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WILLS and PROBATE

What is a Will?

A will is a legal document that sets forth your wishes regarding the distribution of your property and the care of any minor children. If you die without a will, those wishes may not be carried out as you wish.

If someone dies with a valid Will, that is known as being Testate.

If someone dies without a valid Will, that is known as being Intestate. 

There are different rules regarding the division of assets for both.

 

Succession Act, 1965

In the event that you do not have a will when you died, the Succession Act will dictate how your Estate is divided out.

 

Children’s Rights and Actions a Child of the Deceased can take against the Estate

The surviving spouse’s rights cannot be interfered with by the Court in making any award in favour of a child of the Deceased. 

 

There are three types of actions that a child of the Deceased can take against the Estate.

 

Proprietary Estoppel

This is where the child performed some form of action expecting a reward that never comes and this was done to the child’s detriment.

This could be farming the land of the deceased without reward, or staying home to take care of the deceased instead of going to school or work. 

In a  proprietary estoppel case it is necessary to prove that the child acted to his detriment and that the child was lead to believe he would be awarded with a portion of the Deceased’s Estate.

to the deceased’s property and the deceased knew and encouraged this belief.

 

Section 63 of the Succession Act, 1963

This section addresses advancements to children and allows a child to bring a claim against a sibling who has previously received an advancement during the testator’s lifetime so that such an advancement is taken into account in the distribution of the estate on death.

 

Section 117 of the Succession Act, 1965

This section allows for the child of the Deceased to make a claim where the Deceased as failed to make proper provision for the child and that the child needed that support.

 

This is the most common action taken by children of the Deceased and often is taken by children who were born out of wedlock and not acknowledged and looked after during the lifetime of the Deceased.

 

Spousal Rights under the Succession Act, 1965

If you do have a will, the Succession Act provides a number of special protections for spouses such as the following under section:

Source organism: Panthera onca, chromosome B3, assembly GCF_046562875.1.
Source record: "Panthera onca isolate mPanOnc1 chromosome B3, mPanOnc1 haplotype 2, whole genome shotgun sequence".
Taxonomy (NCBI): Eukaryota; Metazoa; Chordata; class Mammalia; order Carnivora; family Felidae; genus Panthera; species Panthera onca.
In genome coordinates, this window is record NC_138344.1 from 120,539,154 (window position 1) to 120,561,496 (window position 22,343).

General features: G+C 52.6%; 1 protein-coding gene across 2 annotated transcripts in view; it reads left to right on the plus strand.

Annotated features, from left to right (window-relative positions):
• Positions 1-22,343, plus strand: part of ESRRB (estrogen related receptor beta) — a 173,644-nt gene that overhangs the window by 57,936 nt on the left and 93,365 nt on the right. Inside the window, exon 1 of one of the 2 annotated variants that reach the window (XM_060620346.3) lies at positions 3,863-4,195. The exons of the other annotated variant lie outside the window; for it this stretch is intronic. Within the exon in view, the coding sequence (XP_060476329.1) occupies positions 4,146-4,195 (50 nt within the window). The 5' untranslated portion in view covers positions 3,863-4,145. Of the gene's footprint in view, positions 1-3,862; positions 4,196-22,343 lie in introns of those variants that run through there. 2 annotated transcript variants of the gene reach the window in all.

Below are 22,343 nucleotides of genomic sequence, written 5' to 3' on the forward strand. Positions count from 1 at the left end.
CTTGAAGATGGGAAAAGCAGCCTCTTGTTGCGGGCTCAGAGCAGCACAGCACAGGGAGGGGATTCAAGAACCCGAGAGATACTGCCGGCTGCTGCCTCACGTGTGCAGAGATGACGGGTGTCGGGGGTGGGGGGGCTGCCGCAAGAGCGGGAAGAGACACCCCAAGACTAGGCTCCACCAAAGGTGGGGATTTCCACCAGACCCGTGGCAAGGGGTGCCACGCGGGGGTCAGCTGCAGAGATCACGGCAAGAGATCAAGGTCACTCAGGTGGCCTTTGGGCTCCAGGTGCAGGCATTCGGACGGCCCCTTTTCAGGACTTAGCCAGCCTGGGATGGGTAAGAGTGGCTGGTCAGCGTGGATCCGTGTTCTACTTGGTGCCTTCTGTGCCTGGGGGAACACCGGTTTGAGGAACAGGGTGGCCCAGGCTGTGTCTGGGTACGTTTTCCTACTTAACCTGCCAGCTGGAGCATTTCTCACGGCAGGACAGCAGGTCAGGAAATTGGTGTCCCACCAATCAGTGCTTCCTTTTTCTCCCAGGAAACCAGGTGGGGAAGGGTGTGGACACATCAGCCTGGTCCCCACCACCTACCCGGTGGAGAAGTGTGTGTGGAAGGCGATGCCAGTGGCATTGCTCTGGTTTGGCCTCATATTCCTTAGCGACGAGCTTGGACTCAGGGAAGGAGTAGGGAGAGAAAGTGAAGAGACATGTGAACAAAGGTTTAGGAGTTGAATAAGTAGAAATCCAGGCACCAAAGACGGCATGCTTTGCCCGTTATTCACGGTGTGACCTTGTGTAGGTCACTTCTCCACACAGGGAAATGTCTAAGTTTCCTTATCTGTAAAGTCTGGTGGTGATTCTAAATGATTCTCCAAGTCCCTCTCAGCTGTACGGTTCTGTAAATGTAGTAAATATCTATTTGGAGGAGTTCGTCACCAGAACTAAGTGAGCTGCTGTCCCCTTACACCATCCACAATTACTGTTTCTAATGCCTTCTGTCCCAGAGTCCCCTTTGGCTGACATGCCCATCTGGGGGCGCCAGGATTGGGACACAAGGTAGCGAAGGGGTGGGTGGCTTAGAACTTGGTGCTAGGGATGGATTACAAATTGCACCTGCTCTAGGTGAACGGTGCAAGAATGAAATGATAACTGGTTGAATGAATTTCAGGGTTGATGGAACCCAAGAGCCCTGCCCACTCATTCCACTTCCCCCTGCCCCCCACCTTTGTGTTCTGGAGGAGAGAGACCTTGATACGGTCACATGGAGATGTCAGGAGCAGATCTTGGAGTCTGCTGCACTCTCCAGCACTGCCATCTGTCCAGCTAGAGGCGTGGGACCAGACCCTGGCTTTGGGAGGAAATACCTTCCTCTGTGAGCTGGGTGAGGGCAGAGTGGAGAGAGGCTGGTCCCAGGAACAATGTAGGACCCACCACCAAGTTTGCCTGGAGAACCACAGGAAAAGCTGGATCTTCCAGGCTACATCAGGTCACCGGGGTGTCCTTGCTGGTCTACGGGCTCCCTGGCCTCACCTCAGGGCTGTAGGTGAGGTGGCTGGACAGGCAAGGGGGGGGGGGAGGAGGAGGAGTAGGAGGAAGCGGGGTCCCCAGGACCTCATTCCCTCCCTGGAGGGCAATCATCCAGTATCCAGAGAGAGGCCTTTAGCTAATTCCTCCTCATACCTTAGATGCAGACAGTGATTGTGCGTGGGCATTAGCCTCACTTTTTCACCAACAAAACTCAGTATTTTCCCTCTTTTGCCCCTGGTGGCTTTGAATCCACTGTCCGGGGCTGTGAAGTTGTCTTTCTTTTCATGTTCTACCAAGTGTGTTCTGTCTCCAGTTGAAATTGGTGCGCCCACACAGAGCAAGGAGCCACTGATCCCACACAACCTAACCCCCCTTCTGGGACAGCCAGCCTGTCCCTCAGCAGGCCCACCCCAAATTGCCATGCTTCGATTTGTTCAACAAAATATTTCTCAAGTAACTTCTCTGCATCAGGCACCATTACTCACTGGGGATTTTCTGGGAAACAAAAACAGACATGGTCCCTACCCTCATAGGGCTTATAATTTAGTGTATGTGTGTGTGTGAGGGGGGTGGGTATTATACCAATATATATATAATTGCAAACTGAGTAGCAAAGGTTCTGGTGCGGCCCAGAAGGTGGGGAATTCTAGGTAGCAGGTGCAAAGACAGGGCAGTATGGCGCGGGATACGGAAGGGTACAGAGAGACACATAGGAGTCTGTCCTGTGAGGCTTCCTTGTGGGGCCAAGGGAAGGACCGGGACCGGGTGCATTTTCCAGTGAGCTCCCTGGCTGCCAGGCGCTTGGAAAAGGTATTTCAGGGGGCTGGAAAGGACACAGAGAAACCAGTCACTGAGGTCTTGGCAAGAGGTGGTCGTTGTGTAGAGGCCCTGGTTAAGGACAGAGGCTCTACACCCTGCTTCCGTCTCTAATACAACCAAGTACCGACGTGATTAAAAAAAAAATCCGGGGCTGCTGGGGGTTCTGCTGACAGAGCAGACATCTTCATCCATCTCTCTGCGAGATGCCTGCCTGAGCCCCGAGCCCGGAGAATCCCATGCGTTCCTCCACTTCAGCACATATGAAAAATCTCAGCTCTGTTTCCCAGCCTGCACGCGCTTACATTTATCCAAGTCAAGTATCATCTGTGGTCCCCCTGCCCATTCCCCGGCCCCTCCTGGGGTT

111.—(1) If the testator leaves a spouse and no children, the spouse shall have a right to one-half of the estate.

(2) If the testator leaves a spouse and children, the spouse shall have a right to one-third of the estate.

 

This is referred to has the ‘Legal Right Share’.

 

Steps to be taken to the distribute the Estate of the Deceased

 

First, let us set out some basic definitions:

Executor

The person named to distribute the Estate of the Deceased.

 

Administrator

An Administrator is the person appointed to act to administer the Estate if no Executor is appointed or the Executor cannot act or does not wish to act.

 

Administering the Estate

In order for their property to be divided according to the Will of the Succession Act, the Executor must apply to the Probate office to take out a Grant in order to administer the Estate.  There a number of different types of Grants depending on the circumstances.

 

Grant of Probate 

This is where a person dies leaving a valid will and appoints an Executor.

 

Grant of Letters of Administration

This is where a person dies without having made a valid will the Grant issues to the person or persons who were their nearest next of kin at the date of death as set out in the Succession Act 1965, determines who is next of kin.

 

Grant of Letters of Administration with Will Annexed

This is where a person dies having made a valid will and a person other than the executor applies, the Grant issues to the persons entitled by law.

 

Grant Of Probate

In order for their property to be divided according to the Will of the Succession Act, the Executor must apply to the Probate office to take out a Grant of Probate in order to administer the Estate.

 

When to Appoint a Solicitor

Taking out a Grant can be complex and difficult.  Once you have the Will or are sure there is no Will, you should obtain a Death Certificate for the Deceased and then the named Executor should make contact with us.

 

Is the Will valid?

Once we have the Will, we will review it to confirm if it is valid or not.

From there we will provide you with a quote for our fees and outlay.  We believe you should always be aware of the costs of our services so you can decide whether or not you wish to instruct us.

 

Ascertaining Liabilities and Assets

The next step is to determine all of the assets and liabilities of the Estate.  Once all of the liabilities are discharged, any left over assets can be distributed to the beneficiaries of the Estate.

 

 

The Revenue Commissioners

Once all the assets and liabilities of the estate have been ascertained a return to the Revenue Commissioners must be made along with the Probate Tax Return which is in the form of a worn Affidavit.

 

The Grant

Now we can apply on your behalf for a Grant and once this is issued, we can begin to administer the Estate.